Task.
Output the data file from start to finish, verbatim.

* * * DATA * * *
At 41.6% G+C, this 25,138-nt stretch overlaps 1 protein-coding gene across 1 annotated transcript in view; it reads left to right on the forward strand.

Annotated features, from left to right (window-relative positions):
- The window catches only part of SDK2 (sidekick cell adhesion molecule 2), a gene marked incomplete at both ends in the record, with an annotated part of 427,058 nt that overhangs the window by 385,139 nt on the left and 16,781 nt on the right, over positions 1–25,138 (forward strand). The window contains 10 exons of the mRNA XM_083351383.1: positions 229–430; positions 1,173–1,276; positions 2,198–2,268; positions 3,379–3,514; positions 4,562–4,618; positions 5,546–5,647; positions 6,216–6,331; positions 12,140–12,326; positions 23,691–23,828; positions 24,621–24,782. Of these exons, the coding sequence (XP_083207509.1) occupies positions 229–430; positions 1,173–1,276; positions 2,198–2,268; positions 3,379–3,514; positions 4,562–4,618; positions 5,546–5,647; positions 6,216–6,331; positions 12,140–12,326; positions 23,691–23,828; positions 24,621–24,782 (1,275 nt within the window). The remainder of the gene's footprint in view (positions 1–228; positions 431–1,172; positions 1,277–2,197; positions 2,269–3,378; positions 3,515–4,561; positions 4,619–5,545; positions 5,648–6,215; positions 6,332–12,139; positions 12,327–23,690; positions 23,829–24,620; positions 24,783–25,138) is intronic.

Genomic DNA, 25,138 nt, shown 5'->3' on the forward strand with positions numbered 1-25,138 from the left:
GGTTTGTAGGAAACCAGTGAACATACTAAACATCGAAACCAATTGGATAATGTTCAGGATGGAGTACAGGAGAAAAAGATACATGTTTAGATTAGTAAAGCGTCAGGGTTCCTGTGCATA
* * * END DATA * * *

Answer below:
At 41.6% G+C, this 25,138-nt stretch overlaps 1 protein-coding gene across 1 annotated transcript in view; it reads left to right on the forward strand.

Annotated features, from left to right (window-relative positions):
- The window catches only part of SDK2 (sidekick cell adhesion molecule 2), a gene marked incomplete at both ends in the record, with an annotated part of 427,058 nt that overhangs the window by 385,139 nt on the left and 16,781 nt on the right, over positions 1–25,138 (forward strand). The window contains 10 exons of the mRNA XM_083351383.1: positions 229–430; positions 1,173–1,276; positions 2,198–2,268; positions 3,379–3,514; positions 4,562–4,618; positions 5,546–5,647; positions 6,216–6,331; positions 12,140–12,326; positions 23,691–23,828; positions 24,621–24,782. Of these exons, the coding sequence (XP_083207509.1) occupies positions 229–430; positions 1,173–1,276; positions 2,198–2,268; positions 3,379–3,514; positions 4,562–4,618; positions 5,546–5,647; positions 6,216–6,331; positions 12,140–12,326; positions 23,691–23,828; positions 24,621–24,782 (1,275 nt within the window). The remainder of the gene's footprint in view (positions 1–228; positions 431–1,172; positions 1,277–2,197; positions 2,269–3,378; positions 3,515–4,561; positions 4,619–5,545; positions 5,648–6,215; positions 6,332–12,139; positions 12,327–23,690; positions 23,829–24,620; positions 24,783–25,138) is intronic.

Genomic DNA, 25,138 nt, shown 5'->3' on the forward strand with positions numbered 1-25,138 from the left:
GGTTTGTAGGAAACCAGTGAACATACTAAACATCGAAACCAATTGGATAATGTTCAGGATGGAGTACAGGAGAAAAAGATACATGTTTAGATTAGTAAAGCGTCAGGGTTCCTGTGCATA